In my view Cafcass provide a good service under incredibly difficult circumstances, however, resources are scarce and time is a luxury they do not have. This can lead to a feeling that a child's welfare has not been as thoroughly considered as it ought to have been.  As a solicitor you therefore need to consider alternatives to Cafcass as one, but many, strategic moves that may dictate whether cases of this nature succeed or fail.

One question I am repeatedly asked is whether there exists a gender bias in the decision of the courts. Do Fathers get a rough ride? Are assumptions made in favour of Mothers?

One frustrating component of the law in this area is the speed at which the wheels of justice grind. For example an allegation of domestic abuse by the Mother against the Father, whether true or not, could invoke ‘safeguards’ that mean the children’s relationship with that Father is severely restricted (even supervised) until the veracity of the allegations are tested in open court. It can take many months for a trial of that nature to take place, by which time the Father’s relationship with the children may have been damaged almost irreparably and status quos established. Even if the allegations are proven untrue the relationship could take many months to rebuild to a normal level. If a Mother in those circumstances is prepared to deny the children a relationship with their Father by advancing false allegations, it can frequently come hand in hand with episodes of brainwashing.

The question so often asked is: “if this was the other way around and the Father made an allegations against the Mother would the court deal with this in the same way”.

Fair question. The honest answer is that I am not sure. Going out on a limb I believe some gender bias subconsciously exists, however, this is more of a by-product of Mothers still taking the role of the ‘primary carer’ during the marriage or relationship. After a separation they will normally have immediate ‘possession’ of the child and this makes it easier for them to assert control over the non-resident Father and make allegations that suspend a relationship.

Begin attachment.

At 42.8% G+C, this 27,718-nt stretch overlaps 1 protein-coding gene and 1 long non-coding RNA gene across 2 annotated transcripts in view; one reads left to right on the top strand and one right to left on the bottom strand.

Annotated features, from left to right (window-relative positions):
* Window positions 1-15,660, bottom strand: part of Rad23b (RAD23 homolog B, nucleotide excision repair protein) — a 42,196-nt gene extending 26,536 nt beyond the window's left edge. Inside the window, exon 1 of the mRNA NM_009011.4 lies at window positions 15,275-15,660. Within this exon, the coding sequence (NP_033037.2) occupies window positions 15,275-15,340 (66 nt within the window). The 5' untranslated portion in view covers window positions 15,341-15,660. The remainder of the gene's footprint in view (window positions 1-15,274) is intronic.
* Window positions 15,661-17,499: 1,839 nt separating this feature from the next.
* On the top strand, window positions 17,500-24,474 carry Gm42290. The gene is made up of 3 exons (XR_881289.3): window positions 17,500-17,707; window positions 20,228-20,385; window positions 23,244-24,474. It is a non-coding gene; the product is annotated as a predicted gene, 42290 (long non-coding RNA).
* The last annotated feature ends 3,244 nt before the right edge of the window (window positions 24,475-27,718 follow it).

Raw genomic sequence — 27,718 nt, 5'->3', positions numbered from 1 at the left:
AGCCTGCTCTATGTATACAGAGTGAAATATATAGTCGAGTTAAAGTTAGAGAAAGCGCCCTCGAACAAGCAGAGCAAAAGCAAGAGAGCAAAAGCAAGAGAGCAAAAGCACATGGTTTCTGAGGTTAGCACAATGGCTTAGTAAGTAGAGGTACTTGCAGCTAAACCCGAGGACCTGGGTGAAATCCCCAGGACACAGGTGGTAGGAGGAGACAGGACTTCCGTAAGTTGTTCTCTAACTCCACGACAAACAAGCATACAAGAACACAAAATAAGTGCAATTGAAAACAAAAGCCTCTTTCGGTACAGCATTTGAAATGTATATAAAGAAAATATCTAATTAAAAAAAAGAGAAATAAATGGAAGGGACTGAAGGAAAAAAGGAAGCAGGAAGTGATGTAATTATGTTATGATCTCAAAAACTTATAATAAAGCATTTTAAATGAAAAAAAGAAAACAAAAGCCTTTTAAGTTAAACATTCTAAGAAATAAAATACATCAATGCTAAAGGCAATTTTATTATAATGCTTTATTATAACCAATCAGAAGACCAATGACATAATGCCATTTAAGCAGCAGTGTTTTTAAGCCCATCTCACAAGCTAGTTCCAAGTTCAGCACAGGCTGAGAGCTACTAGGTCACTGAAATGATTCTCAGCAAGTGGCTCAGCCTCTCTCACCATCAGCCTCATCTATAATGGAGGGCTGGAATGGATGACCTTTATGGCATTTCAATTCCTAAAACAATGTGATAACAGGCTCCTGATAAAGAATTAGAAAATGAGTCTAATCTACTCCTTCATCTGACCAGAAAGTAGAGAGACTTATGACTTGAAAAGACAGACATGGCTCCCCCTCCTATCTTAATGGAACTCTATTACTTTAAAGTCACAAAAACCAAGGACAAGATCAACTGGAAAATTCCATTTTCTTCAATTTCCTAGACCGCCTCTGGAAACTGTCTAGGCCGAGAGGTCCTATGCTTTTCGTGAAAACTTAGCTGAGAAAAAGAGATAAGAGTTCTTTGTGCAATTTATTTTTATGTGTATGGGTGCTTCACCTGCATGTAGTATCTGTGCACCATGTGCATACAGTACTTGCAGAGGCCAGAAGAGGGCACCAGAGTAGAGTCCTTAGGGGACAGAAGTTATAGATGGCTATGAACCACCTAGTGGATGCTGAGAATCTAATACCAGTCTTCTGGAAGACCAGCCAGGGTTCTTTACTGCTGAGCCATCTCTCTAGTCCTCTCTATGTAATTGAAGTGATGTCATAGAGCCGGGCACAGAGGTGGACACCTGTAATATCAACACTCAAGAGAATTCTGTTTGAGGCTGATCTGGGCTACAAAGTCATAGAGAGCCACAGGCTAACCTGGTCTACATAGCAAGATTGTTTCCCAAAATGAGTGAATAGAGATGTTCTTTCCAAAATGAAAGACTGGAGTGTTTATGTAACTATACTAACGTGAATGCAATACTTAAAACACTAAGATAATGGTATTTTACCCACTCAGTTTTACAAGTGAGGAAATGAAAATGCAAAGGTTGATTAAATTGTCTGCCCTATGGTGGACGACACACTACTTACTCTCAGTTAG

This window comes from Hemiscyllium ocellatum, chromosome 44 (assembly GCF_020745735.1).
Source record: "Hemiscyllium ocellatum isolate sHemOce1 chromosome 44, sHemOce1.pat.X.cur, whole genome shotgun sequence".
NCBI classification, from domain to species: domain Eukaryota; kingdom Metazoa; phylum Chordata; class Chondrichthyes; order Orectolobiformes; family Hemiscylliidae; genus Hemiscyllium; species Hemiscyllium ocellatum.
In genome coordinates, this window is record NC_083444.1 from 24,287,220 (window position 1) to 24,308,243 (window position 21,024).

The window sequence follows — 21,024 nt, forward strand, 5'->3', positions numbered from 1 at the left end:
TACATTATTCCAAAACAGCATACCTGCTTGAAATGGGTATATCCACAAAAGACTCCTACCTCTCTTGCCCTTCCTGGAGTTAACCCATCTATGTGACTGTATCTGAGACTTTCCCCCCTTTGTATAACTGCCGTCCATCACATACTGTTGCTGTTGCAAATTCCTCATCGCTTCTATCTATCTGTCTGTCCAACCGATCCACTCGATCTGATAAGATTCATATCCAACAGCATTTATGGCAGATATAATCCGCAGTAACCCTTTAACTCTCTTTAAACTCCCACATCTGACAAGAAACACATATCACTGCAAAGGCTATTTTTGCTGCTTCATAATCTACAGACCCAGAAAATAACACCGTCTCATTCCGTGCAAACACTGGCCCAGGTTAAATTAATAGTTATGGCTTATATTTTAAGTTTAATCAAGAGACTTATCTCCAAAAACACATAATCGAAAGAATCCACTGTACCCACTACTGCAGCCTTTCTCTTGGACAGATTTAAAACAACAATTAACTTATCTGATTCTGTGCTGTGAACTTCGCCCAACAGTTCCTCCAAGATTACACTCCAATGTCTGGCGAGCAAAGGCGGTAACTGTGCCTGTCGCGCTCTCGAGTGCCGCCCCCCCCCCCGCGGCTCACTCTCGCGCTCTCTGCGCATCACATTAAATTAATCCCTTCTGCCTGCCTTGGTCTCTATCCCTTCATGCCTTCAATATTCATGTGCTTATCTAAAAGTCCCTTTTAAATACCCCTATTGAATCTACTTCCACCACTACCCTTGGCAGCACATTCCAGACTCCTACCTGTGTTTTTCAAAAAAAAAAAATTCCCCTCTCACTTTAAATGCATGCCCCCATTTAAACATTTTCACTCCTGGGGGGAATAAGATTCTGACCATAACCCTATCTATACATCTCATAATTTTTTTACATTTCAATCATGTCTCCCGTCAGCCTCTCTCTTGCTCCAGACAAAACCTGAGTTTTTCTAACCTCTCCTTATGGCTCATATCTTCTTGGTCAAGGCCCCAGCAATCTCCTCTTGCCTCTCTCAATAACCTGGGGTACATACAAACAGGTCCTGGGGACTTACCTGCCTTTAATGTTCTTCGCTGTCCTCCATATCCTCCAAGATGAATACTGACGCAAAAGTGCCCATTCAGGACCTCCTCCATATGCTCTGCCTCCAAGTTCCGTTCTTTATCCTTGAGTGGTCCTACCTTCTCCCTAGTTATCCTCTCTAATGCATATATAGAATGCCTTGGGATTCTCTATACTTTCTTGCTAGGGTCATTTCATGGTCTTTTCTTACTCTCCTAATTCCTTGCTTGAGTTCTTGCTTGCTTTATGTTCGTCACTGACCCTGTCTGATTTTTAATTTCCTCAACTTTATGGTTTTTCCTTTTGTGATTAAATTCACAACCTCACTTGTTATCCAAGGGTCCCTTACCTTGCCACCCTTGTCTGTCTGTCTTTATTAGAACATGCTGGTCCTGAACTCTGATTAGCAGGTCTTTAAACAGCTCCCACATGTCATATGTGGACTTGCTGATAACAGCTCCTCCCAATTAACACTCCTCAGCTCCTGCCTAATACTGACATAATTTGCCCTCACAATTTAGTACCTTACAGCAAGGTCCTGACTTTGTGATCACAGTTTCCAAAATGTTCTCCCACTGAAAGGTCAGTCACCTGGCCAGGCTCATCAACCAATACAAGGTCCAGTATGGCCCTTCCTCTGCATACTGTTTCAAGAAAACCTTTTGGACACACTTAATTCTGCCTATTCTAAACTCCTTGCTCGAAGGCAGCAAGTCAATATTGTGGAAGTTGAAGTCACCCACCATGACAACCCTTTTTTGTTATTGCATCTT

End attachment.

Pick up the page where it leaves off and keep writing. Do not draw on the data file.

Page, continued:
Going full circle to the decisions in Payne v Payne and more recently Re F, nothing could symbolise better the way the courts have evolved over the last ten years to reflect the equal status of both parents. Payne was decided in an era where genuine gender bias existed. The decision in Re F now places a great emphasis on the relationship with, not only a child’s Mother, but also their Father. The decision in Re F should not therefore be viewed in isolation but rather indicative of a wider theme to encourage children to have a proper and full relationship with both parents.

I have been lucky enough to represent both sides of the coin where applications of this nature are concerned. I have acted for successful mothers (in relocating) and successful fathers (in resisting relocation) and I conclude with this: In my view no longer does a gender bias exist. Appropriate weight is now (finally) being attached to the relationship with the Father. Cases of this nature will always involve a significant investment of time and discussion of strategy. I have lost count of the number of hours, days, weeks and months I have spent dealing with the case last week. I am pleased to report it was well worth. The children stayed in the country and an order was made providing for the children to spend equal amounts of time in the care of the parents so that they each have the children 7 nights out of every 14.